The recipes I use in the books (and which will be in the cookbook) are mostly old family recipes. I also use a couple of old family cookbooks, and regularly "mine" other Maine and New England cookbooks looking for ideas and interesting recipes, particularly old church cookbooks. My sister, Cheryl Wixson, is the cook in our generation and her style is a fabulous mix of old and new. Cheryl's daughter, Laurel (my oldest niece) is in charge of putting the cookbook together.
4. If The Minister's Daughter (book 4 in the series - due out in 2015) is truly the end of our time in Sovereign, what's next? Do you anticipate continuing your writing career? Do you have new projects in mind?.
The Sovereign Series will end (for the time being) next year with the advent of Book 4, The Minister's Daughter, and The Sovereign Series Cookbook. This is mostly because I want to move on to work on other projects. About 10 years ago I started an historical series of novels that centered around the life of Hannah Chase Bartlett, who with her Quaker family, were the first white people to settle in the late 19th century in the wilderness of what later became Unity, Maine. Hannah was 16 when they settled 25-Mile-Pond. She married one of the two brothers that arrived in the area not long after the Chases, for which she was excommunicated by the Religious Society of Friends because her husband was not a Quaker. Others settled the area and Hannah and Lemuel and their families became leading members of the community. Lots of interesting stuff happens, and Hannah eventually rejoins the Friends and becomes a noted travelling minister. Anyway, I had the first book in that trilogy nearly written a decade ago when my life was interrupted by a personal crisis. I've never been able to get back to it since, and I kind of feel as though I left Hannah standing at the alter. When I leave Sovereign, Maine now I'm going next to 25-Mile-Pond where I've got a date with a very remarkable young woman.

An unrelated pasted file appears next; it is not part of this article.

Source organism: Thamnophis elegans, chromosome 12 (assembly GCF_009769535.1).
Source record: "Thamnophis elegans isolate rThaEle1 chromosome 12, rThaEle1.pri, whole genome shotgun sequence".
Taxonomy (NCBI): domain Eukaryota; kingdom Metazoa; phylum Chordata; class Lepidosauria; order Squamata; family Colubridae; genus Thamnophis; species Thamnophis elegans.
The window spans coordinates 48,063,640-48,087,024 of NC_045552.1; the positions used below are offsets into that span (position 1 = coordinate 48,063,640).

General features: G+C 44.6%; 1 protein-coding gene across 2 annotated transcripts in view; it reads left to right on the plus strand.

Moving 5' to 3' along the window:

Will I ever return to Sovereign? Well, I can't say for sure, but I can see myself returning to town in, say, about ten years or so, if only to find out what's going on with everyone. Of course, something could happen to SOMEONE there before that that would make me want to return earlier. Time will tell!
5. And the real question on everyone's mind - Is the Annual Goldenrod Run a real-life event? Come on, we promise not to tell a soul!
The goldenrod run WAS real until reality stepped in and put the kabosh to it. I used to take a run through the glorious golden spikes in the field next to my house every August when I thought that the goldenrod was tall enough to cover most of my, uh, particulars. But one year my stepmother snapped a photo of me running buff as a baby through the flowers and the pic revealed just HOW MUCH of me was showing above the goldenrod! (Too much.) Ouch, ouch. So I stopped my annual naked run.
The fund raiser I mention in Songbird is wishful thinking. I'd like to do something like that. Unfortunately my field of goldenrod is now one of our hay fields that we use to feed our Scottish Highlands. I wonder -- How many of my readers would be interested in participating in something like that? I would be interested in knowing. My hunch is that it's pretty high!
To find out more about the Goldenrod Run, you'll have to read Songbird of Sovereign